Local yoga

There’s a small yoga studio at the end of my street. I went there a few times some years ago, but it wasn’t the place for me. It’s changed hands since and I feel a little guilty that I’ve not supported it in any way by attending even the odd class. But I’m happy trotting across town to my usual place. My time is too limited to be yogically promiscuous.

And now there’s talk of another studio opening, on the next street along. It’s still at the phase of planning permissions and all the formal bureaucracy. In these early crucial stages of decision-making the local community email list has been running hot with opinions for and against. Arguments range from the economic viability of a yoga business, how sympathetic the architect’s plans are to the local area, the diminishment of the garden space and the likely impact on wildlife, opening hours and noise levels, parking provision…. Anything and everything really. Small communities have big opinions.

In among the amusingly positive characterizations of the average yogi as so peace-loving and respectful that no-one could possibly object to this initiative, there was one objection that really made me chuckle. Someone said it would all be OK provided there was no chanting! They said they’d lived next door to a yogi couple who used to chant in the garden and it had driven them to distraction. They said by analogy if a Christian sang hymns, or rather sang a single hymn repeatedly, for hours on end everything would think it was crazy and anti-social. Why was it different for a yogi?

I’m always self-conscious of my own home practice of chanting with the harmonium. Now even more so! It’s a combination of my lack of musicality, the fact that I’m non-traditional in style (not proper Vedic style, just a mish-mash of melodies I’ve picked up here and there), and the general discomfort I have about Hinduism and cultural appropriation and all that stuff… But now should I worry also that my neighbours are being driven crazy but too polite to call me on it? Perhaps they’ll contribute a comment to the community email list in some very British passive-aggressive form of communication??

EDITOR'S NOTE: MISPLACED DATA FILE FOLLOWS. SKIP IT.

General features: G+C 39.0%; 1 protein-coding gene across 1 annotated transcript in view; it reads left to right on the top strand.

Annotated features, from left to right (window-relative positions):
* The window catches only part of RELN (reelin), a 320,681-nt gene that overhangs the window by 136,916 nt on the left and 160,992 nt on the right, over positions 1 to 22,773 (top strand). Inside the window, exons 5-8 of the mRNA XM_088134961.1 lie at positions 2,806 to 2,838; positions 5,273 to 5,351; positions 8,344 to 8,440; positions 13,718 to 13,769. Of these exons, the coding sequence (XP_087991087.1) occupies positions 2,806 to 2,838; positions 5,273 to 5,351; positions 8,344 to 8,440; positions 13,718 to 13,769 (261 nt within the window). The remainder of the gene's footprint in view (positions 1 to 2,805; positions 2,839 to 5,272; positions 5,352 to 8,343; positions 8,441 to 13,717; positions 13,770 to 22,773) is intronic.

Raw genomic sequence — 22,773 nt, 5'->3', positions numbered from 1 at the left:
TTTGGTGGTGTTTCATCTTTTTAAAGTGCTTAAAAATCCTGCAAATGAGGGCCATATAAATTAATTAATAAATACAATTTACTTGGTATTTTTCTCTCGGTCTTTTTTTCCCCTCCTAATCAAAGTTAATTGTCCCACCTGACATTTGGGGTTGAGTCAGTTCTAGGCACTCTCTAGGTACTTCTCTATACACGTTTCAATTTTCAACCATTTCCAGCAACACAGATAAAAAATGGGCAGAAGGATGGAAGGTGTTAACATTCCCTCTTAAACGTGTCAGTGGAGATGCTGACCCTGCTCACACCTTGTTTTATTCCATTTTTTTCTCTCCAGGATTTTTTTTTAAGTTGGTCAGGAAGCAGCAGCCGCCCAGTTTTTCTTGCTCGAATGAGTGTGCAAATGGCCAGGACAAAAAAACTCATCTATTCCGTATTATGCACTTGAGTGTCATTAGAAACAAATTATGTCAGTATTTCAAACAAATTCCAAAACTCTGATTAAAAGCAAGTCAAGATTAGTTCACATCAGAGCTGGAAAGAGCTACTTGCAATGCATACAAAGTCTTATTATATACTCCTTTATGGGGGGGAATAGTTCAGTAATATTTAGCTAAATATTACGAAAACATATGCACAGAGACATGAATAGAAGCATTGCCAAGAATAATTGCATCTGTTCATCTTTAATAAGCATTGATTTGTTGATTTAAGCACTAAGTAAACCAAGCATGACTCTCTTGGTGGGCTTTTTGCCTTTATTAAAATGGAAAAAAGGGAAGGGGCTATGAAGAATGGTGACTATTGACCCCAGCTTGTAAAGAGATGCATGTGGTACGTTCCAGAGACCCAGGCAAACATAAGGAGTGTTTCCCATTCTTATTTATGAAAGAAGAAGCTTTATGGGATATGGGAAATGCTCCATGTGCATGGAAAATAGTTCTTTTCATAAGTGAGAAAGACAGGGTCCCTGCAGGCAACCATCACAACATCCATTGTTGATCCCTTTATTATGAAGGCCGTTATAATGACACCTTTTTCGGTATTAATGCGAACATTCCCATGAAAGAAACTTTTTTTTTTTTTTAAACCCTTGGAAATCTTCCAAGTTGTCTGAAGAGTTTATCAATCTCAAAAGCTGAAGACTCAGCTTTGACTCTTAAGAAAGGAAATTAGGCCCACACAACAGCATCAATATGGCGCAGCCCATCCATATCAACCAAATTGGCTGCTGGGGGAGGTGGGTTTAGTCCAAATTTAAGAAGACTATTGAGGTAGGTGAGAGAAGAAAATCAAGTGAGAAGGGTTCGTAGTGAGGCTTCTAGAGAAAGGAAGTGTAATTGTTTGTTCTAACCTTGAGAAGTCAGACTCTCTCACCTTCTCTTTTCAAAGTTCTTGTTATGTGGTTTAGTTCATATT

Meantime I’m watching the progress of the planning permission application for the new studio and wondering what I feel about it. I can see pros and cons. Like a good yogi I look for balance of course 😉 . But the business of yoga is a very strange thing, I think. As I my own teaching increases steadily and organically, without any particular plan or ambition on my part, I find myself seeking a compromise between giving and receiving, and a changing awareness of how yoga teaching fits into other areas of my life (economic, personal, spiritual and so on). I feel privileged to have space to consider such questions.

4 thoughts on “Local yoga

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  1. Running a yoga studio must be sooooo challenging. (And so NOT a challenge I would like to take on!) I imagine that one would be continually obliged to sort of compromise in order to make a go of it. BTW, your neighbours might feel blessed to occasionally hear the sound of your harmonium wafting on the breeze! (BTW, as I understand, devotional singing is pretty free in terms of melody, unlike Vedic chanting – 3 tones only. So what you’re singing is probably “just fine”, unless you’re singing Vedic hymns, which isn’t likely, and who would know anyway???)

    Liked by 1 person

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